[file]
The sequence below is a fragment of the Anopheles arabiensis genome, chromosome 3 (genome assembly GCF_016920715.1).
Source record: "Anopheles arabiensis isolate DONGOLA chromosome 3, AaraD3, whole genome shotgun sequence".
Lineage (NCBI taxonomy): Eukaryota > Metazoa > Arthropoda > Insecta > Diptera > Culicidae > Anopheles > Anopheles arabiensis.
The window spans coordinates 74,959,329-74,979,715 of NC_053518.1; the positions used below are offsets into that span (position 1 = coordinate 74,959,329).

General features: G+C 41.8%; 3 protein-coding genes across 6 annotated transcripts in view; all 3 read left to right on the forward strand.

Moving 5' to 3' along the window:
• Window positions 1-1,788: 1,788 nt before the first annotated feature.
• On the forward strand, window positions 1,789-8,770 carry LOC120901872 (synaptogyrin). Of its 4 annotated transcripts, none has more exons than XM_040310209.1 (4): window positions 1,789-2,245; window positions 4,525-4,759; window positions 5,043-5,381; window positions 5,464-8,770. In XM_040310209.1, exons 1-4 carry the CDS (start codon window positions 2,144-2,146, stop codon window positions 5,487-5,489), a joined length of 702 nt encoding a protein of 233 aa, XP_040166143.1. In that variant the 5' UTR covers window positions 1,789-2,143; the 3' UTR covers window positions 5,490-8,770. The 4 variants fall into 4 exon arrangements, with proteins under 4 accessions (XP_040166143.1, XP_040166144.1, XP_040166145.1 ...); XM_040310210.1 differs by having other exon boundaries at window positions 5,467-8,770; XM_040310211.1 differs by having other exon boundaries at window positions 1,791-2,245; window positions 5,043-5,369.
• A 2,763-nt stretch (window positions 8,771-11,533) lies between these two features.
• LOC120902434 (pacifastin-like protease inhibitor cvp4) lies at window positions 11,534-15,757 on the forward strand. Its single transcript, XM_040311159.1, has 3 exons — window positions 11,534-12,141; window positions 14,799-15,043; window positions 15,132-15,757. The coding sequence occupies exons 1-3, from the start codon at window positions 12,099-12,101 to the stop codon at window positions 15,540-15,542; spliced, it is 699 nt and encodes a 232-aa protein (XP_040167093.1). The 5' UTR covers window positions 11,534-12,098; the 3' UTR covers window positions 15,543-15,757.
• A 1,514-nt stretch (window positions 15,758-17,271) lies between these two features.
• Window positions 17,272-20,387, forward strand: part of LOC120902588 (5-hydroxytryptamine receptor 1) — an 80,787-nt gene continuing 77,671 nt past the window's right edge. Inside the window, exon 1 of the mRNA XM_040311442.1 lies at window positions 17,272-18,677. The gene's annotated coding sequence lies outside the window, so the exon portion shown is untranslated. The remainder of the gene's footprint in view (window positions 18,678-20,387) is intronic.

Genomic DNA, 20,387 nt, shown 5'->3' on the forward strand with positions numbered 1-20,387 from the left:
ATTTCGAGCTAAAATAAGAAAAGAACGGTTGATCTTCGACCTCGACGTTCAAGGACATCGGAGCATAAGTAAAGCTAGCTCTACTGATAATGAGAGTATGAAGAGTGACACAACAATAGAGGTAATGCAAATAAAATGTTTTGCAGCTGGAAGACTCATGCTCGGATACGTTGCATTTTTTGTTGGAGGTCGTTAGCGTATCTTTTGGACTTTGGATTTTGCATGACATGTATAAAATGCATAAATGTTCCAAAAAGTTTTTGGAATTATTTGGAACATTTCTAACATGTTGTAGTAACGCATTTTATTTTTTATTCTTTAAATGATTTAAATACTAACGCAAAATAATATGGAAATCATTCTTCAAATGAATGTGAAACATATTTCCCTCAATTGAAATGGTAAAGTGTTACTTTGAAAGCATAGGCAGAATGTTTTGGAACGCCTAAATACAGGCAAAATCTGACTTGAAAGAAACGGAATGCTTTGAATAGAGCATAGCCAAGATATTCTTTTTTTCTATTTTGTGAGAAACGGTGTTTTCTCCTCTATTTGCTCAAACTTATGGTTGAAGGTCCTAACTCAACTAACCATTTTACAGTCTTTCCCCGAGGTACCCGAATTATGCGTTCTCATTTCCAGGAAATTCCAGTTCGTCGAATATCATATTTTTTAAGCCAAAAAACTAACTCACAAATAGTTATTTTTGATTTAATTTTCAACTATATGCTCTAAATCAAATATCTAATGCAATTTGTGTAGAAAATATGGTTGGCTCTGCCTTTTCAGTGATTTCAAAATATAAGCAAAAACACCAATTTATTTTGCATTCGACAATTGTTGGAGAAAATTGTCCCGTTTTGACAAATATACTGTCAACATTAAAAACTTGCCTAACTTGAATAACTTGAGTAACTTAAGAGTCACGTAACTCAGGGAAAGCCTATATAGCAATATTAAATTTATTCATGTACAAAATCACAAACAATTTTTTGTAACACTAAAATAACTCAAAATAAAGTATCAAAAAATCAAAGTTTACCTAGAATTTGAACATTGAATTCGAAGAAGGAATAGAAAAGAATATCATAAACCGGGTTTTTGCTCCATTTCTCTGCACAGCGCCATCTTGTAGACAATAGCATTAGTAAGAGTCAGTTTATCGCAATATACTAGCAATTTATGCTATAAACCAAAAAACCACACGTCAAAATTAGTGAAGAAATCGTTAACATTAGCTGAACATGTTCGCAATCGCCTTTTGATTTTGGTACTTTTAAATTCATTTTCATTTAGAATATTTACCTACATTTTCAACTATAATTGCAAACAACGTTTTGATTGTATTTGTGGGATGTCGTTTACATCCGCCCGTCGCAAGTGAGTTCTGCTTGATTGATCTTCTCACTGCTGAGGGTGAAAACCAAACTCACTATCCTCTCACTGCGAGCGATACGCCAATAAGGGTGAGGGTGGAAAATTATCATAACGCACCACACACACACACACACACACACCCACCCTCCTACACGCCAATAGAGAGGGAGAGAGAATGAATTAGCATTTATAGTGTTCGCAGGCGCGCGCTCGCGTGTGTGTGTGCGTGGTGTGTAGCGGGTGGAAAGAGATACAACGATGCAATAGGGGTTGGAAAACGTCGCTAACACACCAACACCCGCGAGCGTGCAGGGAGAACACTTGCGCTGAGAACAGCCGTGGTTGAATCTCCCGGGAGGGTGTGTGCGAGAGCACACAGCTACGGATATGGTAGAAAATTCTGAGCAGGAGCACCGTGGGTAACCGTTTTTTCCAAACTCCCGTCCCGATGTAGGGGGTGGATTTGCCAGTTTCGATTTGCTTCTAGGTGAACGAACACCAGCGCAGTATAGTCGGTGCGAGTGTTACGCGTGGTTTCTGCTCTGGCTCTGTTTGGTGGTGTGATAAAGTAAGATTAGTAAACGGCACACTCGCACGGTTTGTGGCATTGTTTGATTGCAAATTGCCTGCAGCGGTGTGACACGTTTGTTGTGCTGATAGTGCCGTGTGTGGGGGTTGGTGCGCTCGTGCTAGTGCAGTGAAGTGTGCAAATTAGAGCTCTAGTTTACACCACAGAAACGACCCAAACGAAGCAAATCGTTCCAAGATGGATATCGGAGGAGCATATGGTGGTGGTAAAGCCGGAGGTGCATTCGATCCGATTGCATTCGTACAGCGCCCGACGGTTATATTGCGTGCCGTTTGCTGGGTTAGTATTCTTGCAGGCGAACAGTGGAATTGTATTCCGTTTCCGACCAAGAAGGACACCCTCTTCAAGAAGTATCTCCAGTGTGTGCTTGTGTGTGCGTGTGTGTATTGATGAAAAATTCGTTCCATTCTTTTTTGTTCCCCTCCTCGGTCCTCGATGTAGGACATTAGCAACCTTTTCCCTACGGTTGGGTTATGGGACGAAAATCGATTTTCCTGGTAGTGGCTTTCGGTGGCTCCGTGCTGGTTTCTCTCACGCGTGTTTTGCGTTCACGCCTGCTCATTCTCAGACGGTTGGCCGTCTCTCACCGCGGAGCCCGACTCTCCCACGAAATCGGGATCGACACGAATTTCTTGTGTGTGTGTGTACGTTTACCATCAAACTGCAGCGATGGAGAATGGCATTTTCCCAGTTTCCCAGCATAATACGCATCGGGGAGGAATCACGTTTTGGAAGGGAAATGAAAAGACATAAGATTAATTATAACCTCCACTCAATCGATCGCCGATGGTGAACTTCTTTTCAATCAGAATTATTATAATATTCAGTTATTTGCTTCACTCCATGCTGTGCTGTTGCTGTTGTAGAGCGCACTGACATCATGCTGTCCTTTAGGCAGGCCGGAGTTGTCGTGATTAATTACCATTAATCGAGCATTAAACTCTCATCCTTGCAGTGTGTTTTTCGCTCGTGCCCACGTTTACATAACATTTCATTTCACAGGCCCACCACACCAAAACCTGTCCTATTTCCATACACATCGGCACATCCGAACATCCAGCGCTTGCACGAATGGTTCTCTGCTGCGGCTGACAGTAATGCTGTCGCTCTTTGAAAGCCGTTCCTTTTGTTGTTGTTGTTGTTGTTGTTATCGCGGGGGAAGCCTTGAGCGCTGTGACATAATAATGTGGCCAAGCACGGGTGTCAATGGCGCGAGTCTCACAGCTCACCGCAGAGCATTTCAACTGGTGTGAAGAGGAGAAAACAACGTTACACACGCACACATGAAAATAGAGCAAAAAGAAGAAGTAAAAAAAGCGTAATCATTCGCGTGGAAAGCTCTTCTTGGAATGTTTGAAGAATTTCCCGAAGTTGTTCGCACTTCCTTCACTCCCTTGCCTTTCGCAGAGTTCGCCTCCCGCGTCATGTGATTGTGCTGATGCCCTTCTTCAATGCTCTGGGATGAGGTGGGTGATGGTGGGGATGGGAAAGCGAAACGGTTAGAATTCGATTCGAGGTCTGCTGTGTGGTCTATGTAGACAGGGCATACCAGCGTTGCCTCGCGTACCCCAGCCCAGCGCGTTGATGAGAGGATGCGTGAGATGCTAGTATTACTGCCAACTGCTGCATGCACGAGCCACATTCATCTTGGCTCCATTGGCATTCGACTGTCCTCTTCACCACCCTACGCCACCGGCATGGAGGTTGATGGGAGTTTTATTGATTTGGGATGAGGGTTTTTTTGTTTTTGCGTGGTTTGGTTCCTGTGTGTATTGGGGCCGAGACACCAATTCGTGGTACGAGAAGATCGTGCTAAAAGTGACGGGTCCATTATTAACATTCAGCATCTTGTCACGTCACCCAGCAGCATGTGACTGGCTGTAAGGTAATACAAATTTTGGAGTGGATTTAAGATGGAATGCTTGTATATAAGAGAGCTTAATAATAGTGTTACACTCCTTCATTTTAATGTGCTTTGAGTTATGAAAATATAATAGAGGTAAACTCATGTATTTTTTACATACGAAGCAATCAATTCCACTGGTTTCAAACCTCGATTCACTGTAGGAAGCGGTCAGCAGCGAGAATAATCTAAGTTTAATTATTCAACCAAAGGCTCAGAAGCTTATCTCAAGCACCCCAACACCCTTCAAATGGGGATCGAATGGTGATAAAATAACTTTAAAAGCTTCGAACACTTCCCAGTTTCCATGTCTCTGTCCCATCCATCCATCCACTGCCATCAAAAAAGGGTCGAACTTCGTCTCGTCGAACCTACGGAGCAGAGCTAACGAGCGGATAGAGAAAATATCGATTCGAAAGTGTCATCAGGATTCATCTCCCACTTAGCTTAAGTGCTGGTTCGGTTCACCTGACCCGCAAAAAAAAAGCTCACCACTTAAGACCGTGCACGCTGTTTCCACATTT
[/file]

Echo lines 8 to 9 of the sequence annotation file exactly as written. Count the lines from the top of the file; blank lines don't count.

• On the forward strand, window positions 1,789-8,770 carry LOC120901872 (synaptogyrin). Of its 4 annotated transcripts, none has more exons than XM_040310209.1 (4): window positions 1,789-2,245; window positions 4,525-4,759; window positions 5,043-5,381; window positions 5,464-8,770. In XM_040310209.1, exons 1-4 carry the CDS (start codon window positions 2,144-2,146, stop codon window positions 5,487-5,489), a joined length of 702 nt encoding a protein of 233 aa, XP_040166143.1. In that variant the 5' UTR covers window positions 1,789-2,143; the 3' UTR covers window positions 5,490-8,770. The 4 variants fall into 4 exon arrangements, with proteins under 4 accessions (XP_040166143.1, XP_040166144.1, XP_040166145.1 ...); XM_040310210.1 differs by having other exon boundaries at window positions 5,467-8,770; XM_040310211.1 differs by having other exon boundaries at window positions 1,791-2,245; window positions 5,043-5,369.
• A 2,763-nt stretch (window positions 8,771-11,533) lies between these two features.